While lying in our bunk this morning, using our iPad to check Hurricane Paul‘s path toward Baja, we were reminded how dramatically cruising has changed in the last 30 years. Our first race/cruise to Mexico was the early November Long Beach to Cabo and La Paz Race of ’81, which we did on our Freya 39. Back then we had no idea, in so many ways, of what was going on.
For example, once we started, we got no more weather information — which, in any event, was so primitive at the time — until we passed Cabo six days later. Even if we had been sailing into a northbound hurricane, there would have been no way to alert us because, as we recall, SSB radios weren’t required. As such, we were unable to talk to anyone not on our boat until we passed Cabo.
When it came to navigation, we dead reckoned the entire way. The then-new SatNav, which gave a position every couple of hours, was too dear. And GPS was just a dream in the Department of Defense’s eye. Sure, we had a sextant, but the only guy who knew how to do sights had a new girlfriend aboard, so he was preoccupied with a more earthly heavenly body. We couldn’t afford radar, and AIS didn’t exist.
All in all, racing to Mexico in those days was a much more raw and adventurous experience. In some ways we miss it. But in other ways — particularly when speaking as the Grand Poobah of the Ha-Ha — we don’t miss those ‘ignorance is bliss’ days at all. Thanks to incredibly accurate weather forecasting, particularly when it comes to watching for the potential development of tropical storms, we now have a lot of advance warning of problems — tropical storms don’t just form out of nothing — and a decent idea of what’s actually going on.
If you cruised/raced south before the ’80s, the first hint you had of an approaching hurricane was huge, long period swells from the south. All you knew is that there was something big out there somewhere. Nowadays, we get massive amounts of weather information. Before and during each day of the Ha-Ha, which starts in two weeks, we’ll be in contact with Commander’s Weather, and other sources, not only to see if there are any late season tropical storms forming down by Guatemala, but also if the conditions down there are even favorable for the formation of tropical storms. And while it’s not possible to guarantee the exact path of tropical storms, nowadays you can get a decent idea of where they are going, how long it’s going to be before they get there, and when and where they are going to fizzle. The net result is that there would normally be about a week between the time the potential of a storm was detected, and the unlikely possibility that a such a storm would develop and reach lower Baja in early November. That means if some cruiser was really freaked out, they could be back in their berth in Marina del Rey before anything hit Turtle Bay.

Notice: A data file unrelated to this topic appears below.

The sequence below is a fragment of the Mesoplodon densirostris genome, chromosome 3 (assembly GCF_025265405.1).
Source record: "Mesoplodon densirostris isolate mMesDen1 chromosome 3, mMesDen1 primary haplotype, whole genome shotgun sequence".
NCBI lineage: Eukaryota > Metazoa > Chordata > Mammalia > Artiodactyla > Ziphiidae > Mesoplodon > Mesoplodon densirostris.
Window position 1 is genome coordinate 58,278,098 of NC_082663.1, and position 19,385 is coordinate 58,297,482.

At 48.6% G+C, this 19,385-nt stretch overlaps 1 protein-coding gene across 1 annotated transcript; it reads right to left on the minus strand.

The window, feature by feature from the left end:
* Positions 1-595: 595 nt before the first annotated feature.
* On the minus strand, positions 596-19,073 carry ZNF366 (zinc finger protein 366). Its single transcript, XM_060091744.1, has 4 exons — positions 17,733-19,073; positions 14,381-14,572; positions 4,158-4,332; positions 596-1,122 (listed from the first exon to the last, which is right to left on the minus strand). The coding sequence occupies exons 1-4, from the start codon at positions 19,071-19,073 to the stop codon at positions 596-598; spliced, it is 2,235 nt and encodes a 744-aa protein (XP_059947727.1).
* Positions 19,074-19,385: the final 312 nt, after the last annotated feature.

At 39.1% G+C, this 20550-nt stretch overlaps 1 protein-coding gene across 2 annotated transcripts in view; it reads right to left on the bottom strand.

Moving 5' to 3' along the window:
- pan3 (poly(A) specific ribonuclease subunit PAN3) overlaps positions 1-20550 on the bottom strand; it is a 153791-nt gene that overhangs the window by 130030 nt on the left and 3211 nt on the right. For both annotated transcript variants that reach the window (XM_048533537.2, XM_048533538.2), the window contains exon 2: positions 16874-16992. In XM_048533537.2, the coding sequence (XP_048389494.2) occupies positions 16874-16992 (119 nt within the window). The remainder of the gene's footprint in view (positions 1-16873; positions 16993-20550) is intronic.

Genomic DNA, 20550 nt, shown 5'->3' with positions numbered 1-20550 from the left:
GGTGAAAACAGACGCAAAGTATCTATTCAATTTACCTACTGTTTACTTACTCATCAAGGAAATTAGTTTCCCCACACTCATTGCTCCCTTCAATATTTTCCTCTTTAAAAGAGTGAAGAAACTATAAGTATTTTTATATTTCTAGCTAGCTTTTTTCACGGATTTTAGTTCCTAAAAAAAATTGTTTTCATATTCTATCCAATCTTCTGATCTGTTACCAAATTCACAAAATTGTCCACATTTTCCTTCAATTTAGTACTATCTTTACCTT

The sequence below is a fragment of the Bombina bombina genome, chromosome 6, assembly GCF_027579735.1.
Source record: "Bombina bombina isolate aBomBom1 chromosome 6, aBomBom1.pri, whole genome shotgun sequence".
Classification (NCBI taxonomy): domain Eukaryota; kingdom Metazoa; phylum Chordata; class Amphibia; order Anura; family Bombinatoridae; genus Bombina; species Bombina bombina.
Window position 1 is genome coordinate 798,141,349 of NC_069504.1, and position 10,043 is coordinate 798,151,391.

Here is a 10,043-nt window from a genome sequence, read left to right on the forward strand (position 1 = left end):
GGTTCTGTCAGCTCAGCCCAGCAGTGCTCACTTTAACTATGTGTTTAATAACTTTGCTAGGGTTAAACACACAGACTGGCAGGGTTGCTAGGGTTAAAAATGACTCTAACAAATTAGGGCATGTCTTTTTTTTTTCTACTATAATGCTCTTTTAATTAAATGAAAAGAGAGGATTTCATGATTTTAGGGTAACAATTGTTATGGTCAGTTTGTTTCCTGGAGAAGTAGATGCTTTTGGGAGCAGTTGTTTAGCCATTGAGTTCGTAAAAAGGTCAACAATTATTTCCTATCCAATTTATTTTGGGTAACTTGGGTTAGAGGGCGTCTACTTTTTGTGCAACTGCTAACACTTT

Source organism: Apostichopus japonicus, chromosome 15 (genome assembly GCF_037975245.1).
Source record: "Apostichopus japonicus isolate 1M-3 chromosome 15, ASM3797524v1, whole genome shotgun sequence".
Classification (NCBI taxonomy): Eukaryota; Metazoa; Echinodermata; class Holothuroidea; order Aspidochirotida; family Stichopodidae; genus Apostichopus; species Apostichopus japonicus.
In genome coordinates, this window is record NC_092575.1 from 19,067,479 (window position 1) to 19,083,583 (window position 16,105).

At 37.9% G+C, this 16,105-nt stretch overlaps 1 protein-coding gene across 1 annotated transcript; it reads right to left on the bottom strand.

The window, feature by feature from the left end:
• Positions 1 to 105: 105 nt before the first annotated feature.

If you’re a first time Ha-Ha participant and/or southbound cruiser, you may look at today’s various weather forecasts and be concerned about what Paul might portend for the Ha-Ha. After all, Paul is headed toward and along the Pacific Coast of Baja, and is likely to bring pretty strong winds as far north as Bahia Santa Maria and even Turtle Bay. Even if you’re not concerned, we are, because we take tropical storms and hurricanes very seriously. After all, more than most people, we’ve seen firsthand the tremendous damage they can do.
At this point, we’re not particularly concerned, because mid-October hurricanes are as common as dirt off Mexico. And as the days get shorter and the temperatures drop along Baja, so do the chances of tropical storms. We’ve noticed, for example, that the heat has definitely broken in the Sea of Cortez. In places such as Puerto Escondido, San Carlos, and La Paz, the nighttime lows are down to 70 degrees and even lower. The locals are probably putting on their winter coats and ski mittens. And, after the rains of the next few days, are going to be dazzled at how clean their boats are and how green the desert has become.
The one thing that concerns us a little more than normal is that the water as far north as Turtle Bay is a little bit warmer than normal, and warm water is the fuel for tropical storms. It means that the fishing has been spectacular along the coast of Baja, but it also means we’re going to pay even closer attention to the possibility of tropical storms.
While history is no guarantee of the future when it comes to the stock market and weather, we can report our research has shown that no tropical storm or hurricane has ever crossed the Ha-Ha route during the Ha-Ha dates. And while it is true that hurricane season technically doesn’t end until the end of November, the few November hurricanes there have been in Mexico during that month have all been far to the south. And southern Mexico, as any drug smuggler can tell you, is a long, long way from northern Mexico. Once late season storms get to the latitude of Puerto Vallarta, they pretty much hit a wall. But there’s always a first time for everything, so we’ll be monitoring the situation via Commander’s Weather and other weather resources — and being glad that it’s not still 1980.
Meanwhile, over in the Atlantic/Caribbean, it looks as though Tropical Storm and near-hurricane Rafael travelled north between the British Virgins to the west and St. Martin, St. Kitts, and St. Barth to the east, leaving lots of rain and perhaps flooding, but not much wind damage. For us personally, that means Rafael travelled between our Leopard 45 ‘ti Profligate at the BVI Yacht Charters base in Tortola and our beloved Olson 30 La Gamelle sitting in a tire-cushioned hole in the ground in St. Kitts. While our boats both got a great washing, we’ll be glad when hurricane season is over.